That does sound neat. So now we've been told about it, but can we see it? Whaddya mean there's no images to go with this article? You can't just tell us this kind of news and then not show us the revised realm! Not even a little peek? C'mon, I'll be your friend if you show me. Oh fine, we'll wait until the game is released later this year.
With another E3 come and gone it must be time for those who went to the show to dump their collected freebies on eBay for some quick cash. Take it from someone who went to E3 - most of the handouts aren't worth taking the time to pick up for free, let alone buy. The swag this year was, in my experience, rather minimal and unimpressive. It's as if companies realized that people come to their booths for the free goodies to sell on eBay a week later, so they backed off on the freebies this year.
Last year I brought home great things including a DS game card with the then-new trailer for The Legend of Zelda: Twilight Princess on it along with a remote control Mario Kart racer and Mario Kart stylus. This year the best of the swag I collected is a silver Nintendo Wii pin and a Sonic the Hedgehog fifteenth anniversary t-shirt. My advice to you all is to save your money if you're looking for E3 swag this year. What are you going to do with a Sony PlayStation 3 lanyard or a deck of playing cards from some online poker game that'll be forgotten in six months?
Episodic gaming is becoming the latest buzzword in the world of video games. Game publishers are planning all kinds of games that are delivered a few levels at a time via the Internet instead of all at once on a disc, and of course you'll be paying separately for each episode, too. Imagine if The Legend of Zelda ended abruptly after the first dungeon with a message that the next dungeon is coming soon for only $9.99, for instance. Basically it amounts to gamers paying more money for less content. Nintendo's Satoru Iwata has some thoughts on episodic gaming. The short version: he doesn't like it.
"If you ask me whether that kind of approach can become the huge, main resources for the huge, main revenues in the future, I'm not optimistic, actually," said Iwata. He added, "Asking customers to pay something monthly, or something periodically, we can never expect that kind of revenue to become the significant, main resources for Nintendo."
I'm certainly glad to hear that. Could this be a sign that the games available on the Wii's Virtual Console won't be offered on a permanent rental cost model? Can we truly expect to pay for a game once and then own it forever? That's jumping to quite a conclusion, but I'm in a leaping mood today. At the very least I take his comments to mean that we won't be seeing a Zelda or Fire Emblem title that's been sliced into "sold separately" bits anytime soon.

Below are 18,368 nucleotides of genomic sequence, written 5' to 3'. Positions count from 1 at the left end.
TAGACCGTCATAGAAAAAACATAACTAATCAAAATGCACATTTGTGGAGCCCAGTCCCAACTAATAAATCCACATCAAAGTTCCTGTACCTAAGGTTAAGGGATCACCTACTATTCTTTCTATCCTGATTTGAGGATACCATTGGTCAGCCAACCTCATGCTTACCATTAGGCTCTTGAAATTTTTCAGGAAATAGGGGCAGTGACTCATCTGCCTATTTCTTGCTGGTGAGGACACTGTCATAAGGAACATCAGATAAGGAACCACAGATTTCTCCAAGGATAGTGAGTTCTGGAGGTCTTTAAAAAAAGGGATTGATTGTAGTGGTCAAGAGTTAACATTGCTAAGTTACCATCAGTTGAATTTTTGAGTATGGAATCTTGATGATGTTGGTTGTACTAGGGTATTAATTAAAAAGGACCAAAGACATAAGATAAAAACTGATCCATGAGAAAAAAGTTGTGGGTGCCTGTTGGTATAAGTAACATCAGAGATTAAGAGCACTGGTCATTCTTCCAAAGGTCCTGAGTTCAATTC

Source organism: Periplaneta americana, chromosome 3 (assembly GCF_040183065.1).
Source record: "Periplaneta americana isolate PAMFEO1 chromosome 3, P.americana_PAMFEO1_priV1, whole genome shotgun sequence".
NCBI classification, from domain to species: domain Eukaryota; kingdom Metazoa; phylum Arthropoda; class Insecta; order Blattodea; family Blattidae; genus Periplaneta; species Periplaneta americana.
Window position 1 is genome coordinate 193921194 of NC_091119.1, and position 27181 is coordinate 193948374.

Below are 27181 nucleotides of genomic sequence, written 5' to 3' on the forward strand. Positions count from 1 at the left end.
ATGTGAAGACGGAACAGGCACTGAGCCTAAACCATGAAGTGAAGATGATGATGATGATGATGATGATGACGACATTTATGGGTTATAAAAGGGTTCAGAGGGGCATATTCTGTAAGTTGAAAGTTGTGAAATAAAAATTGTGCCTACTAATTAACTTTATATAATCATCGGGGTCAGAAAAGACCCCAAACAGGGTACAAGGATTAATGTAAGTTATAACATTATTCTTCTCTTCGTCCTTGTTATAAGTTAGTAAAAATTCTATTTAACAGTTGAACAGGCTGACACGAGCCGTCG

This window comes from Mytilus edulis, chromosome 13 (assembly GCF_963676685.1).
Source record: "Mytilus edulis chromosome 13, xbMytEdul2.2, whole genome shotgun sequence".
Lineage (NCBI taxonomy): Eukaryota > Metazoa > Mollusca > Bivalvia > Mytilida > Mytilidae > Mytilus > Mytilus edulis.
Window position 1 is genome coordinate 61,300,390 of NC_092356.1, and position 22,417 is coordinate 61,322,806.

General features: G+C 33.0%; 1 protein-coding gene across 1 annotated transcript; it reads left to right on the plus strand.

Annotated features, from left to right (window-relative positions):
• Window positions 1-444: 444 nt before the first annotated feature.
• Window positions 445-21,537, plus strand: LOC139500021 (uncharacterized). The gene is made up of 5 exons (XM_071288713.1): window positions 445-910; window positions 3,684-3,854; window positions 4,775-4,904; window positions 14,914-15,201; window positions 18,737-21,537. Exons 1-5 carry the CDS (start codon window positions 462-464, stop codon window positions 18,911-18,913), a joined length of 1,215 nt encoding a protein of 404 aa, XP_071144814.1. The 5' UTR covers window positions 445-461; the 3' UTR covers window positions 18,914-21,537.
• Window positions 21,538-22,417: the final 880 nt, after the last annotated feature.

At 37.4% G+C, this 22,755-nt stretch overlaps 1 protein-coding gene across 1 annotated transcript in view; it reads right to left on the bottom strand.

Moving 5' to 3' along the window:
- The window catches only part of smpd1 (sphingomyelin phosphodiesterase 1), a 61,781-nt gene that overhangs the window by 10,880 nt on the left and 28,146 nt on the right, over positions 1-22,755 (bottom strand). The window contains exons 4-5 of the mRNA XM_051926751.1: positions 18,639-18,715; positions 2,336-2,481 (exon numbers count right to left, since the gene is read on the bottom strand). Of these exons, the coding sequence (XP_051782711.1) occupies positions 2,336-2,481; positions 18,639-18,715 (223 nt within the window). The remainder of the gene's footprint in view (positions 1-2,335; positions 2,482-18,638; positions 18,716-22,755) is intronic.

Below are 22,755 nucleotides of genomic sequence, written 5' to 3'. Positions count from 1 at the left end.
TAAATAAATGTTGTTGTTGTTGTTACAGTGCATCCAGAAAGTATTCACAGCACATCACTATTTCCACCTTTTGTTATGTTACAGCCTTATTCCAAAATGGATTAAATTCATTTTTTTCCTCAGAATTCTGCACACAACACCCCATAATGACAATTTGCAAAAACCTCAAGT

I love a solid Castlevania game, but from the sound of things it looks like Konami isn't looking to allow the series to evolve any time soon. Consider this quote from Castlevania development maven Koji Igarashi regarding possibly bringing the popular franchise to Nintendo's new Wii:
Castlevania producer Koji Igarashi said that Castlevania does not fit with Wii, because the Wii market is for people who want to have new experience, these type of people do not have time to play lengthy games like Castlevania; also he does not have a good idea to make use of the Wii controller in the game.
Did you catch that? The Wii is for people who want new experiences, and since Castlevania isn't Wii material, the conclusion is that Castlevania won't be changing in the next generation of video games. While the 2D handheld installments get better with each sequel (Dawn of Sorrow was the most fun I've had with a Castlevania title since the original NES game and the upcoming Portrait of Ruin is looking even better), the 3D home console versions need a bit of a pick-me-up. What better than to infuse it with the new creative blood flowing through the Wii? As Kotaku suggests, just image plunging the Wii's freehand controller through the heart of a vampire like a stake. I could get behind that. It's too bad that Konami is not willing to do the same.
People like to rag on Mario for appearing in so many spin-off games, but the character who has led the way in new incarnations has to be Mega Man who, to date, has branched off into six (count 'em!) variations of himself. The blue bomber's ongoing evolution isn't ending anytime soon though. Fansite Planet Mega Man caught up with the character's creator, Keiji Inafune, to get some comments on the future of all things Mega Man.
Keiji Inafune: However, the Wii definitely has some potential, and it's maybe one where our target audience could embrace the Mega Man series. So while we haven't planned anything specific now at this time, I think probably that the potential is the highest on that piece of hardware.
I hope someone at Capcom is taking notes, because here comes my Mega Man for Wii wish list. I want the freehand controller to function as Mega Man's arm cannon. Make the gamer into Mega Man. Do the whole thing in first person perspective if you must. I just want the chance to get "under the helmet" after all these years, and the Wii's controller seems like the perfect vehicle with which to do it. And no more funky Mega Man reinventions! Battle Network this and ZX that, bah! Bring on the original Mega Man character that we all grew up with and came to love. He's long overdue for a glorious return.